The court trying former military and police personnel for their involvement in crimes against humanity at the former ESMA concentration camp in Buenos Aires will this afternoon hand down its sentence.
Fifty-four people are on trial over crimes, many of which have been proven in separate trials, that saw approximately 5,000 of the former dictatorship’s political enemies tortured and disappeared.
Human rights leaders and survivor told the Times that they are specifically concerned about the prospect that the court will be lenient on those involved in the so-called “death flights”, which the Navy instrumented to dispose of victims’ bodies.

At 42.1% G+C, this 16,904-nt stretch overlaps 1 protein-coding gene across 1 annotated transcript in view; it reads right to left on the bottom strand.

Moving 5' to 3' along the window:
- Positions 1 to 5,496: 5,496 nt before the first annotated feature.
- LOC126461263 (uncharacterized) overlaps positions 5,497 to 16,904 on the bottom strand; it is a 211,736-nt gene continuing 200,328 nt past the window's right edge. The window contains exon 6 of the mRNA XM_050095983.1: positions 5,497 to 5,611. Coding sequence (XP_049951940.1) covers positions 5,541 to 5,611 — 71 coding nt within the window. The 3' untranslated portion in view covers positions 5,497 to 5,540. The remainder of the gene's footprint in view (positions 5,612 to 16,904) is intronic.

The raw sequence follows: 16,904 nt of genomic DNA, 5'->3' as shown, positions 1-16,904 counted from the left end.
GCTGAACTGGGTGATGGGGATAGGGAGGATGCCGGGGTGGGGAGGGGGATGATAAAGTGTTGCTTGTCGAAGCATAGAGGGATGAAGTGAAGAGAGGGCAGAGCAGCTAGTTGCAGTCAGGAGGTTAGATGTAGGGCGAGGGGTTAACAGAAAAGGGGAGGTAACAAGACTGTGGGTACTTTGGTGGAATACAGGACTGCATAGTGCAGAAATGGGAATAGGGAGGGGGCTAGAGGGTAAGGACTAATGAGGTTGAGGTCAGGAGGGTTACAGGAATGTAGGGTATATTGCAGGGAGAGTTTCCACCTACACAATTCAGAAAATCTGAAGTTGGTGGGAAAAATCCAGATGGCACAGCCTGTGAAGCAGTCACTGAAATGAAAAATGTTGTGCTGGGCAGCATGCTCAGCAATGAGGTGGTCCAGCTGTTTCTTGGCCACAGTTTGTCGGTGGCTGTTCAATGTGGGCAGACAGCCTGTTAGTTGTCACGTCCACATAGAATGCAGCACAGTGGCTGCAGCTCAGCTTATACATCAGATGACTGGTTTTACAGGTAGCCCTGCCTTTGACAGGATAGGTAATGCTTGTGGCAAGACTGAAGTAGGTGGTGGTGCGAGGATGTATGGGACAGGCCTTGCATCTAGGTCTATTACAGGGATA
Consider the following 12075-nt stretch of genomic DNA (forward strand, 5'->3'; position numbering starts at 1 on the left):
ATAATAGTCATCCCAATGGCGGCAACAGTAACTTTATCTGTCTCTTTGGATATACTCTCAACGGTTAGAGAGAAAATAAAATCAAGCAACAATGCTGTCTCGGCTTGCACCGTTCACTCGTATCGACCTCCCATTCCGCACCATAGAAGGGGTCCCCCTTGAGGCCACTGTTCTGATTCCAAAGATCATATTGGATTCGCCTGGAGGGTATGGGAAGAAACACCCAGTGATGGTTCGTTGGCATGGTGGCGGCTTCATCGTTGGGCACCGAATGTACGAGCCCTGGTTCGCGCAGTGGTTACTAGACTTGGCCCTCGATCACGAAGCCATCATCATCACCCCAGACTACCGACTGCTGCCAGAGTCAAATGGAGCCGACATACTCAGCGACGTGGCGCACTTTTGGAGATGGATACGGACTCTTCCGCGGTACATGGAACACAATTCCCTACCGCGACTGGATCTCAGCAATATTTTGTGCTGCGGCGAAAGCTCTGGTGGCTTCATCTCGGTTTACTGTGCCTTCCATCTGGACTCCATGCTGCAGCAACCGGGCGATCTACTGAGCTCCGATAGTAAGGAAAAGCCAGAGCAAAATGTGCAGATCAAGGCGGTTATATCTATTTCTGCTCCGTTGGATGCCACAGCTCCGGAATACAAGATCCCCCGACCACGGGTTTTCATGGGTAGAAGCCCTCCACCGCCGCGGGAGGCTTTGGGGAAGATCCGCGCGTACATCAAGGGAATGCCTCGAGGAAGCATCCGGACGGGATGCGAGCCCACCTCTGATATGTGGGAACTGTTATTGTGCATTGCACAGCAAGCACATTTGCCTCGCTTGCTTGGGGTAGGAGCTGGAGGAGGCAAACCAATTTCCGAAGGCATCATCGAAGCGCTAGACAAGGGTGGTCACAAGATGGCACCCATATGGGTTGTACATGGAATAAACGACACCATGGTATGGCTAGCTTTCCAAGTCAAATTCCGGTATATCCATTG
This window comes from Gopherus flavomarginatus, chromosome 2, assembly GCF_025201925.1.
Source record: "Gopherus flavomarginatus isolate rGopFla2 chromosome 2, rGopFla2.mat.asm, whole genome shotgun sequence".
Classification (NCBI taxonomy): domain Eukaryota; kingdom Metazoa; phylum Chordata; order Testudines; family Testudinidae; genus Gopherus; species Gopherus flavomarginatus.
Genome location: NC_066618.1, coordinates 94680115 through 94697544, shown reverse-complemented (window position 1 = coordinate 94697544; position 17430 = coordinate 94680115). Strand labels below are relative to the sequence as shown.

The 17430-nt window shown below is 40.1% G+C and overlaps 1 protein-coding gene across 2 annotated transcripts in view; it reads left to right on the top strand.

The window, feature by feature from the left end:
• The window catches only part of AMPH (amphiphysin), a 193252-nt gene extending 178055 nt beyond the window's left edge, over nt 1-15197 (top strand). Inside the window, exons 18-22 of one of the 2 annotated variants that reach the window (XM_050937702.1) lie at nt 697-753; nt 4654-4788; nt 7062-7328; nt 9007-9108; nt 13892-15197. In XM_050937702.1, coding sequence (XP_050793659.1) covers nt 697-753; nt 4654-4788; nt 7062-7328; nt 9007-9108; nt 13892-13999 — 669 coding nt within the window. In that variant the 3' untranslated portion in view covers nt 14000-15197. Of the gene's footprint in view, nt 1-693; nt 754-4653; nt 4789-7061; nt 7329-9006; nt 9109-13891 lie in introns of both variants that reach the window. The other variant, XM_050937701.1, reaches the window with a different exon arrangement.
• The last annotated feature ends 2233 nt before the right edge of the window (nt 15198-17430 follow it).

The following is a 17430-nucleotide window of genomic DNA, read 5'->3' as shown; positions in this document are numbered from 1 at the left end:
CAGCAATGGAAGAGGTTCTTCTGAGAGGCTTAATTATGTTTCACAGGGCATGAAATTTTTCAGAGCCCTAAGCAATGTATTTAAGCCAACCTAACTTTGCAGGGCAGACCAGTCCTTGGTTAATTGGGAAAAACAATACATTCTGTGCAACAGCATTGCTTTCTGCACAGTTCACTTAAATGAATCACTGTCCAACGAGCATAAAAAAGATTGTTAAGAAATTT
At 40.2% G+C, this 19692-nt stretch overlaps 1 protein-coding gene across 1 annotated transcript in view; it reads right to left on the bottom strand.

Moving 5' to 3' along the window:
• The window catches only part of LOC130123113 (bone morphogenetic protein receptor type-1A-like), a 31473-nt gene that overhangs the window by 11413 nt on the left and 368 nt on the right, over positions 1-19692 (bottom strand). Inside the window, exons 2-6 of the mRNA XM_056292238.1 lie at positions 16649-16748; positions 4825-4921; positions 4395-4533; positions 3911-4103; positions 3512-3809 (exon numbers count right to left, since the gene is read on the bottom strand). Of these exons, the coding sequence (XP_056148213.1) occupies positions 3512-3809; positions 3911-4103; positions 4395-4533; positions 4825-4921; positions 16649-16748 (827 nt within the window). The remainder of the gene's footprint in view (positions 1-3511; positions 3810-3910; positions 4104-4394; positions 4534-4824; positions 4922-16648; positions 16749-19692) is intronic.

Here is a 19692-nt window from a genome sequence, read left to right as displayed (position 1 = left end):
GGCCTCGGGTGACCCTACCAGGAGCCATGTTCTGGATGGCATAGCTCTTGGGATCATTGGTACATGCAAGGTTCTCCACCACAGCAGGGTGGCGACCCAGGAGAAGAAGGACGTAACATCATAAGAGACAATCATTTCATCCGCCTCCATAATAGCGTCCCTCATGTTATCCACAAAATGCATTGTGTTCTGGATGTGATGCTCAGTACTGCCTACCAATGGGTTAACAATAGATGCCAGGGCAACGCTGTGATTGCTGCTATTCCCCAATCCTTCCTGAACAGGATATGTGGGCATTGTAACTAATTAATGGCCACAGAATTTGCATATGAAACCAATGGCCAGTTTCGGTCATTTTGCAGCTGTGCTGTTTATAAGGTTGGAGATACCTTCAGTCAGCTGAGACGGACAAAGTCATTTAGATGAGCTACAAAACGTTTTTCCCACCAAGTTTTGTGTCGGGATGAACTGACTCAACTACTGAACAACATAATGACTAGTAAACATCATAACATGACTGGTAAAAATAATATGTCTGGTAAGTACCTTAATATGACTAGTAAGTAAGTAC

“We’re nervous and a little concerned about the death flights”, Vera Jarach, Mother of Plaza de Mayo-Founding Line, told the Times. “Rumours have reached me about an unfavourable verdict”.
A survivor with close connections in the Comodoro Py courthouse, requesting to remain anonymous, also confirmed the rumours.